# “This problem has no solution”: when closing one of two doors results in failure to access any.

- Hippolyte Gros,
*University Paris Descartes, Sorbonne Paris Cité, Paris, 75006, France*
- Emmanuel Sander,
*Paragraphe Lab, EA 349, University Paris 8, Department of Psychology, 2 Rue de la Liberté, 93526 Saint-Denis Cedex 02, France.*
- Jean-Pierre Thibaut,
*LEAD-CNRS, UMR 5022, UB, Univ. Bourgogne Franche-Comté, Pôle AAFE – Esplanade Erasme, 21065 Dijon. France.*

## Abstract

We investigated what happens when the spontaneous encoding of a
problem is incongruent with its solving strategy. We created word problems from
which two distinct semantic representations could be abstracted. Only one of
these representations was consistent with the solving strategy. We tested whether
participants could recode a semantically incongruent representation in order to
access another, less salient, solving strategy. In experiment 1, participants had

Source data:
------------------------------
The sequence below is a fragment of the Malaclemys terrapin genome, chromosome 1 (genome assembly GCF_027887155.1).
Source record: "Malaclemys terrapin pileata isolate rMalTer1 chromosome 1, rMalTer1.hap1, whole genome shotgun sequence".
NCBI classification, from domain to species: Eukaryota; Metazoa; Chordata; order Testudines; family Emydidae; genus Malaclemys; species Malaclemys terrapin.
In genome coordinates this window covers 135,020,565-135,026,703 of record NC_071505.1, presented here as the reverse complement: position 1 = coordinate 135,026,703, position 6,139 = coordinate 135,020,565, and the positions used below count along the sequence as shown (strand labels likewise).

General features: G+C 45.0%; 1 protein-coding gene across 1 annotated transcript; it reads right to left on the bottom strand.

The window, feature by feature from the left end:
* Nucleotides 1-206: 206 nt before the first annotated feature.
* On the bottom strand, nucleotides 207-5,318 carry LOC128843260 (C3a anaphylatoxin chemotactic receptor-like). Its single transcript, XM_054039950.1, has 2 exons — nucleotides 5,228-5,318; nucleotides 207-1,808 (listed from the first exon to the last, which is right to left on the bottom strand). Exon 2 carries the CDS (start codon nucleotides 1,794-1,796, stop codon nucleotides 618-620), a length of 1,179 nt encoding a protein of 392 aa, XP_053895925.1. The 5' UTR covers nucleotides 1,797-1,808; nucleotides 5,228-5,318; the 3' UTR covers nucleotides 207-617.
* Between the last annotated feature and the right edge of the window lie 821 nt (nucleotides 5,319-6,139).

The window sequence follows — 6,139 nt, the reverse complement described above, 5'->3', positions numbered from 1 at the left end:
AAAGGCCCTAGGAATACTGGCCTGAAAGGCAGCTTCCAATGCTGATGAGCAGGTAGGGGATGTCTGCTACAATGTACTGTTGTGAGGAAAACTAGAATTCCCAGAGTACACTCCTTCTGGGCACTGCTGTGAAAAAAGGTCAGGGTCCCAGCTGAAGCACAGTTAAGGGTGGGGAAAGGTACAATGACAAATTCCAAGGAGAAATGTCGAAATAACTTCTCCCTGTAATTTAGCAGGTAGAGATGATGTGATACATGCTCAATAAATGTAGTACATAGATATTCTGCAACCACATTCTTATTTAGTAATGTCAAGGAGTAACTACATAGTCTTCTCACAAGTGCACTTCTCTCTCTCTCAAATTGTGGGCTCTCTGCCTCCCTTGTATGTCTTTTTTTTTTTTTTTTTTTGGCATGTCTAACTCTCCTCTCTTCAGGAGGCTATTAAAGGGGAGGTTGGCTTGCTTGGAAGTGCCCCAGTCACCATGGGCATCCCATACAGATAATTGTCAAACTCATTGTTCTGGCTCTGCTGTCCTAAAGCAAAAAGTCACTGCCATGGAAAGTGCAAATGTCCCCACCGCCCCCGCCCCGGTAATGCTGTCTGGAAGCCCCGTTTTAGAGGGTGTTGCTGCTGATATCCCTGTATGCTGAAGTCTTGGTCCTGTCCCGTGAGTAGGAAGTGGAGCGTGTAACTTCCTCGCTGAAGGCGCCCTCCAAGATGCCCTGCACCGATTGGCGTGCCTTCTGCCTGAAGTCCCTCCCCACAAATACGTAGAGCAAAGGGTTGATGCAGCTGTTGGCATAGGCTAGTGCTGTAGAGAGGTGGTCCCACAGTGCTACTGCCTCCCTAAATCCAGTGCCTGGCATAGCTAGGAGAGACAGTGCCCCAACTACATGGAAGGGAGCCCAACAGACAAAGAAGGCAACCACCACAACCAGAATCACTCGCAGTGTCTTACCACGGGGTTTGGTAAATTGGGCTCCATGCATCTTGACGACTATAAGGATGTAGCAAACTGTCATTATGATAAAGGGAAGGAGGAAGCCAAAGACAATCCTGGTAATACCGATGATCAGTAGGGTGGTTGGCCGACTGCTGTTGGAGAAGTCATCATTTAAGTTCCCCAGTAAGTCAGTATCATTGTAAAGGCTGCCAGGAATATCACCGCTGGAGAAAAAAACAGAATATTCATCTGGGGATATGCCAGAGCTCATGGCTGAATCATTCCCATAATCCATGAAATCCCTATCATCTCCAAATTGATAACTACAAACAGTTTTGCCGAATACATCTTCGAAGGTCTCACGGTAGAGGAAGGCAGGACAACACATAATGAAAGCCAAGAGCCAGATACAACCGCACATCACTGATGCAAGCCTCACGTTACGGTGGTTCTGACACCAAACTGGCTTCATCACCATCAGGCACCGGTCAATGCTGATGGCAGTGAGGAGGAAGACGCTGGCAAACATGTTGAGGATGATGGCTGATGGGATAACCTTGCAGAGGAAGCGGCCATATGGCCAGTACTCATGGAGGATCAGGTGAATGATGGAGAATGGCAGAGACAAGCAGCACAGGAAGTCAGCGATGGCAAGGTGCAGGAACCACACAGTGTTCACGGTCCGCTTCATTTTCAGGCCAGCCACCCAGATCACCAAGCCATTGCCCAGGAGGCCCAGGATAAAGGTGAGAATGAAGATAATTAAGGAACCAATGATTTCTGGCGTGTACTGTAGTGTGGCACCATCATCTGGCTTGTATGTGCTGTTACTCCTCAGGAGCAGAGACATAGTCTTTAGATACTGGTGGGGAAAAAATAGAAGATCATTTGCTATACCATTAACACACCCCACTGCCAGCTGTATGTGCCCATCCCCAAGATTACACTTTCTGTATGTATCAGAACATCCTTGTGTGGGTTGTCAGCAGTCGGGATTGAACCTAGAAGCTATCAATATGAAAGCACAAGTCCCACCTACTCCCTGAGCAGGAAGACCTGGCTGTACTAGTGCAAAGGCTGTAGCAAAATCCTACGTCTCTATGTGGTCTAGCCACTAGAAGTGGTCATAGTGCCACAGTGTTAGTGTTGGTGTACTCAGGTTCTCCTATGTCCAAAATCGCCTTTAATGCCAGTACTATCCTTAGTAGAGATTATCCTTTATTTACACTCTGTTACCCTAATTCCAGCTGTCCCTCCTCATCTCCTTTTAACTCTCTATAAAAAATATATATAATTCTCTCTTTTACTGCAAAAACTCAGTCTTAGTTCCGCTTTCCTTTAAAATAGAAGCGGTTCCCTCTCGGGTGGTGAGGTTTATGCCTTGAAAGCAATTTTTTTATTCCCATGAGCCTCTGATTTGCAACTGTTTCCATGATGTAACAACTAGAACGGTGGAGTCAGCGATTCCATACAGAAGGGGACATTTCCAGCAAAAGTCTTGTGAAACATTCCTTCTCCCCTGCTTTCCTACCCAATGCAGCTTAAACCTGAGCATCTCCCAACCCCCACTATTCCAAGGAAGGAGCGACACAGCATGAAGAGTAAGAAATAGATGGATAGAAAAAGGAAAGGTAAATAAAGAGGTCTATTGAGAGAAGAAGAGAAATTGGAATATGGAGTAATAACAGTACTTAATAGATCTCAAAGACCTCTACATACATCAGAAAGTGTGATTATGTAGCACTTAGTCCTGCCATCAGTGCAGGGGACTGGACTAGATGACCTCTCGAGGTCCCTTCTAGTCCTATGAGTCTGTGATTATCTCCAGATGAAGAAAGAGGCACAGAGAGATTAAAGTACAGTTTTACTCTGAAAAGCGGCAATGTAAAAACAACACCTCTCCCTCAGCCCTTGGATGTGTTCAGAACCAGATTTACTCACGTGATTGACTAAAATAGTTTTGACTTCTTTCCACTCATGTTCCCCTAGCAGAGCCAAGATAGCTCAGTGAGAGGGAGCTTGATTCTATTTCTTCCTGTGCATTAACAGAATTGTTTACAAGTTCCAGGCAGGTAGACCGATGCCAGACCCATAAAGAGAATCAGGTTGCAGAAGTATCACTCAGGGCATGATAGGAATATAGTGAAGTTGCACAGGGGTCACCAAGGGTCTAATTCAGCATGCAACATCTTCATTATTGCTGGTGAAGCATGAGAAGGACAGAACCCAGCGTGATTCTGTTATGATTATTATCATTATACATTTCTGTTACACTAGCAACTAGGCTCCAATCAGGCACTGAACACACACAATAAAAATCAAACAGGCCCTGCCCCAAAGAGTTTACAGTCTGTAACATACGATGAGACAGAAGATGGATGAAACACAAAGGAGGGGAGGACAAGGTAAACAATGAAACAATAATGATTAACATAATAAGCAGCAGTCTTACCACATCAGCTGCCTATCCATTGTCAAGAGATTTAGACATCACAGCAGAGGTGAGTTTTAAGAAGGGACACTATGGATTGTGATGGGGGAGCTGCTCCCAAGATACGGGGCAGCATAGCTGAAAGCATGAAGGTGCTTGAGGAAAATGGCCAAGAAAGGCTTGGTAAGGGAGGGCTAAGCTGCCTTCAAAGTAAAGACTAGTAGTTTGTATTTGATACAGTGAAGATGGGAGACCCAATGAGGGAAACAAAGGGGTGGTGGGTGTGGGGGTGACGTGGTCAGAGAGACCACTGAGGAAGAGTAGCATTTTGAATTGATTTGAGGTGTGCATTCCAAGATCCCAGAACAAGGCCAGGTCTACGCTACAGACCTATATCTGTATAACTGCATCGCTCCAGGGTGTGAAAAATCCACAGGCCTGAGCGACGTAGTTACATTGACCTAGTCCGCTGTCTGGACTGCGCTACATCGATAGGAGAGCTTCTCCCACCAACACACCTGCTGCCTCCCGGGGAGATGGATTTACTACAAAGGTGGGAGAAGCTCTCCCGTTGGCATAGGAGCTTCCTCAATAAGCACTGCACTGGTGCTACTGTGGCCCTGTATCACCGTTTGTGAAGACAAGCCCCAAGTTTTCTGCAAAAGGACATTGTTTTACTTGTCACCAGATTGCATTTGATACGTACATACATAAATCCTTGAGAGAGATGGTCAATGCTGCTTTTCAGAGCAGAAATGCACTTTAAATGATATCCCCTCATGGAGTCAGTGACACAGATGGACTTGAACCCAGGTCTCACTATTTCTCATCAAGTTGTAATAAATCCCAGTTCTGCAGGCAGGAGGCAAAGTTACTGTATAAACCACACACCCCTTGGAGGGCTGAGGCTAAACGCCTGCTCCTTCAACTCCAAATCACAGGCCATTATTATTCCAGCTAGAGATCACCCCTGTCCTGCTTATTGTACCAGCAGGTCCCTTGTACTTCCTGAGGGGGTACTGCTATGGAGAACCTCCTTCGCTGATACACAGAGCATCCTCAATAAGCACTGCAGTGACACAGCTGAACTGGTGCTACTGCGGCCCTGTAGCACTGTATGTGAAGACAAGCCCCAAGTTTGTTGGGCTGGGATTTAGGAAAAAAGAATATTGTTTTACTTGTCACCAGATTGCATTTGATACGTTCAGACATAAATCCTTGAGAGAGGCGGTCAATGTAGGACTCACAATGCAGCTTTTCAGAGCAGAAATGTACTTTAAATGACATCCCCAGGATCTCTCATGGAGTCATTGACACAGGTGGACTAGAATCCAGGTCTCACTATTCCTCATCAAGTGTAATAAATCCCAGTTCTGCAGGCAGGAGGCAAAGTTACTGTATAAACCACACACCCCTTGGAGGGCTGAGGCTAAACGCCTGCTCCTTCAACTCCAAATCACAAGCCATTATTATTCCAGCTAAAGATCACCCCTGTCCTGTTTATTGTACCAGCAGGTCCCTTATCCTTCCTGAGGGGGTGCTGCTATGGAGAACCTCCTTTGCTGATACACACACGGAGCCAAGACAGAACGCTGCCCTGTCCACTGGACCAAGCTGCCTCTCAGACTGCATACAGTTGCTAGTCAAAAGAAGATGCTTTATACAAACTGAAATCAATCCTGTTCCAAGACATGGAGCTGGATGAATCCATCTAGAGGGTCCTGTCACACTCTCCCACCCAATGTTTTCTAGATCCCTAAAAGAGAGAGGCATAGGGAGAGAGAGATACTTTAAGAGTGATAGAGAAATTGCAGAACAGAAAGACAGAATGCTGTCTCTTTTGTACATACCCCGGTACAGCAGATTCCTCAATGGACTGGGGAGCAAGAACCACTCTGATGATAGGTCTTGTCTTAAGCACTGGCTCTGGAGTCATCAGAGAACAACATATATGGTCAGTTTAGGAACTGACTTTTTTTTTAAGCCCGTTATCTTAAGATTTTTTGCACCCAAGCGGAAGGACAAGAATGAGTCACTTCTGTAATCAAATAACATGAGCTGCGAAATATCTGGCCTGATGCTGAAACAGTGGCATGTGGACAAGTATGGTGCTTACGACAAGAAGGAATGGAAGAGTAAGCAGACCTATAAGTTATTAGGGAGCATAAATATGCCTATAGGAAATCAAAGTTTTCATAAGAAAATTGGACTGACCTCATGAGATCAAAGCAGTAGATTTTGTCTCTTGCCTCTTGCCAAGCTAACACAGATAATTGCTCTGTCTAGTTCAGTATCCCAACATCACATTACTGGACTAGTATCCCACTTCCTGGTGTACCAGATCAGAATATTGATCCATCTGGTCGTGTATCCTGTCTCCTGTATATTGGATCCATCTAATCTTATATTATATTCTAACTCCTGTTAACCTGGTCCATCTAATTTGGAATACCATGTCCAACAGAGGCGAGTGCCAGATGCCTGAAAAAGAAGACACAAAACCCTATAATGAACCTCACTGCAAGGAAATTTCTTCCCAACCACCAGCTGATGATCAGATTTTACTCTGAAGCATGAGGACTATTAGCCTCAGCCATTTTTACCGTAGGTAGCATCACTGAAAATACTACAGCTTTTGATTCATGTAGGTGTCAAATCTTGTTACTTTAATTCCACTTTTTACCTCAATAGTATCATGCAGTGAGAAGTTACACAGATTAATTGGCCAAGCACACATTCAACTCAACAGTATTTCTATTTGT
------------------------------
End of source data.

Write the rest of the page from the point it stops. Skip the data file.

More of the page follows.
to solve arithmetic problems and to indicate which problems were unsolvable. In
experiment 2, participants received solved problems and had to decide whether the
solution was appropriate or not. In both experiments, participants had more
difficulties acknowledging that problems inducing an incongruent representation
could be solved than they had for problems inducing a congruent representation.
This was confirmed by response times. These results highlight how semantic
aspects can lead even adults to fail or succeed in the solving of arithmetic
problems requiring basic mathematical knowledge.

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